Thursday, February 11, 2010
An unexpectedly cinematic life
By Edward Copeland
Director Agnes Varda was concentrating on her young life as a photographer when she was struck by the thought of making a movie, intrigued by the ideas of adding words to her pictures. She admits she was no film buff: She was 25 and recalled having seen only about 10 films in her lifetime. The new artform would shape her life both professionally and privately as she reflects in her unusual and personal autobiographical film The Beaches of Agnes.
As the film opens, Varda confesses that when she tells stories of other people, she always visualizes landscapes, but for this self-written, self-directed, self-narrated examination of her own life and career, she sees beaches. So that's where this highly stylized, truly unique sort of documentary begins as Varda takes us on tours of France and Los Angeles, recounting pivotal moments in her upbringing and how she broke into the film business and found love with her husband, the similarly celebrated filmmaker, the late Jacques Demy.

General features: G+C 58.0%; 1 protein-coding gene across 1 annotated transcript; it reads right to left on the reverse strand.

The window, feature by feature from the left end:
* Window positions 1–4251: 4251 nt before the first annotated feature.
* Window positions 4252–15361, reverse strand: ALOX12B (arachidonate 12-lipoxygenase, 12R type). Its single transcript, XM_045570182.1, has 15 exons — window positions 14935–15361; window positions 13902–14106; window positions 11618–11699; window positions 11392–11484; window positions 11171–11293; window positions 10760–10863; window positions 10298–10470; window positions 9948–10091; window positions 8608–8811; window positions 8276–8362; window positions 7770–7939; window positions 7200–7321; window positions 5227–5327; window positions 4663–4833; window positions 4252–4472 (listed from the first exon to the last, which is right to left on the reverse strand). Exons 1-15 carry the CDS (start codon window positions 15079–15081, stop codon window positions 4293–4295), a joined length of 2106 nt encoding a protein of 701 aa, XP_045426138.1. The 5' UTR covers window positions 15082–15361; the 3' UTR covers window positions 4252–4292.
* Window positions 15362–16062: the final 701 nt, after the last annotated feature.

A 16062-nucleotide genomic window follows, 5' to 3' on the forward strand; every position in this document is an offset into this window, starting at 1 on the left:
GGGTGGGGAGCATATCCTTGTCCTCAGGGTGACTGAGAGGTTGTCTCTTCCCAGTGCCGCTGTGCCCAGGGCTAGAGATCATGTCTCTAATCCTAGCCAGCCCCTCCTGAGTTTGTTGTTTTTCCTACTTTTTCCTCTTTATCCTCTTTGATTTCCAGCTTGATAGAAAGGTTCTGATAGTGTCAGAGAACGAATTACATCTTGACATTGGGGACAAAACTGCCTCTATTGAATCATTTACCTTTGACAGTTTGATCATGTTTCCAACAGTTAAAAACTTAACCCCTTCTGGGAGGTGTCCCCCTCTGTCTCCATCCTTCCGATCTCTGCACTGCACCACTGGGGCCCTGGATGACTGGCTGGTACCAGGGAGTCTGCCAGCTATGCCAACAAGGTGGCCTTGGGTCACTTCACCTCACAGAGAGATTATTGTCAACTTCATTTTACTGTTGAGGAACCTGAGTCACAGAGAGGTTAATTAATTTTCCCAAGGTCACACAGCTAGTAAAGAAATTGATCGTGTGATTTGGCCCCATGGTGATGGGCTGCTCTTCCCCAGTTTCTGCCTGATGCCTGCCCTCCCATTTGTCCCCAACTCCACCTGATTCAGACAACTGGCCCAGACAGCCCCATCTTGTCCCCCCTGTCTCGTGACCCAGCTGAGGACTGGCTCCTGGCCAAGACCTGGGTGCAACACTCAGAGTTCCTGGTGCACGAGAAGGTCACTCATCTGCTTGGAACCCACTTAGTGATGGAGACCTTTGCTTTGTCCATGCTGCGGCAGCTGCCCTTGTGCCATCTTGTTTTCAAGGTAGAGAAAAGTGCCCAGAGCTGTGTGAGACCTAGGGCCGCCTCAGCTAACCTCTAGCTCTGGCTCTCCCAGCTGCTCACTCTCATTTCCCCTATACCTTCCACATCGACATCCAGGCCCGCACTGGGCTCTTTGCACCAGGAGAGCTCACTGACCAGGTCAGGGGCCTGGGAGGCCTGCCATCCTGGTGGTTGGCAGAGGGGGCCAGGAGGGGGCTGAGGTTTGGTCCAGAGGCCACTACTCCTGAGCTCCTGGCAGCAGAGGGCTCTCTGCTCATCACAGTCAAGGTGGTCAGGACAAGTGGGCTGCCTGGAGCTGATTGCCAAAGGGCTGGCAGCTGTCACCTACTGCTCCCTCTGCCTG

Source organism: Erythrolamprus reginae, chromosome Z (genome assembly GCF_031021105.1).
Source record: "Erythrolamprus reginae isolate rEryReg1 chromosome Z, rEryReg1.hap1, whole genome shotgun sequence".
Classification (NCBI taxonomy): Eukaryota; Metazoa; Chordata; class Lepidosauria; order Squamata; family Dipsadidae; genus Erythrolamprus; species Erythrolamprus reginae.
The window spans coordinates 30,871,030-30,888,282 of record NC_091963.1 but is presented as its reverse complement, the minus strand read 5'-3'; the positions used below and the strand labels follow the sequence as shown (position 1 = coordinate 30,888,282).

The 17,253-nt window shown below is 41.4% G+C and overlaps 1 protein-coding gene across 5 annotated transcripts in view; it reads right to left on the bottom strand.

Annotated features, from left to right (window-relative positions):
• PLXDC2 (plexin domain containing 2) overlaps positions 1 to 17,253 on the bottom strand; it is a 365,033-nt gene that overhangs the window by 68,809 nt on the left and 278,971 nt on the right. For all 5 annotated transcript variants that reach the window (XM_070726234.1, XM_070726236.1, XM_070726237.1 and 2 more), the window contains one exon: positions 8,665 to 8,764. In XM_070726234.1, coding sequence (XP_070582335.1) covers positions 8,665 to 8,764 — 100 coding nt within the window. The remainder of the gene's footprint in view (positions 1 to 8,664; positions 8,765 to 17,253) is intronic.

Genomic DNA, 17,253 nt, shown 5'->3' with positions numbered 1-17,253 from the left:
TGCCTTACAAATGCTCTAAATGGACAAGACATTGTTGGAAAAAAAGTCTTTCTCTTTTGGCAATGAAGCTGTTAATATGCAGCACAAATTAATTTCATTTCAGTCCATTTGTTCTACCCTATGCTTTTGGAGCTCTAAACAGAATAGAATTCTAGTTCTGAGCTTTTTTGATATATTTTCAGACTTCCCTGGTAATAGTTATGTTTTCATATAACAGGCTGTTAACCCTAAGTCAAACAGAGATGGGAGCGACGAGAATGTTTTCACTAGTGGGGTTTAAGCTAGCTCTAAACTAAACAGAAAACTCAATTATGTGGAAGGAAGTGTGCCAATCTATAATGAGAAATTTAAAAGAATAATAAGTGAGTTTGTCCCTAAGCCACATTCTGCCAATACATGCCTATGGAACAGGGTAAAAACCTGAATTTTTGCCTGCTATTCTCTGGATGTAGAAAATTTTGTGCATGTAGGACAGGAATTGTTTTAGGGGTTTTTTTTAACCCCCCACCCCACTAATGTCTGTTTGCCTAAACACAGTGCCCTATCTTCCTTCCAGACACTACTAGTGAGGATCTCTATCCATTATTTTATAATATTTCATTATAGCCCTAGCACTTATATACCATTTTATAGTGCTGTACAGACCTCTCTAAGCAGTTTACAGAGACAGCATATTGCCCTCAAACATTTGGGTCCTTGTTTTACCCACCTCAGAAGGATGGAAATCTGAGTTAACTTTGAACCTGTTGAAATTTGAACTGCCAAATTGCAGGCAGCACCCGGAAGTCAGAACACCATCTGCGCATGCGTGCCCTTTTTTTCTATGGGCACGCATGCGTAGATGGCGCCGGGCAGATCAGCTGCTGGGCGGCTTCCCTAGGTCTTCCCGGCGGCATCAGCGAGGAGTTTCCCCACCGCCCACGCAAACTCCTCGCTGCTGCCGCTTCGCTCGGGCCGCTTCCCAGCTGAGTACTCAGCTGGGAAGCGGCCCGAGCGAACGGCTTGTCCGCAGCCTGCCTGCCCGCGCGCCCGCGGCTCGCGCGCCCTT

Varda's films have been a combination of documentaries and fictional features and The Beaches of Agnes seems to fuse both in a sometimes whimsical way, complete with a cartoon cutout of a cat asking Varda questions or the filmmaker practicing her driving in a stage prop of a car. Interspersed are scenes from both the locations of the filmographies of Varda and Demy as well as clips from the films, often projected in the most unusual of ways. Nothing is standard or typical about the way Varda presents this project.
Also included are some home movies, particularly touching ones made while Demy was dying and Varda was rushing to complete a film of his life story while he could still see it, Jacquot de Nantes. It's easily the most powerful part of a film that tends to the light side throughout most of its length, even as Varda marks her own 80th birthday. It does leave some questions unanswered. Varda mentions when she and Demy reconciled, yet if the film referred to a separation, it escaped me.
Even if you've never seen a film by Agnes Varda (or Jacques Demy for that matter), The Beaches of Agnes proves to be a wonderful portrait of the film artist as a young and old woman along with everything in between.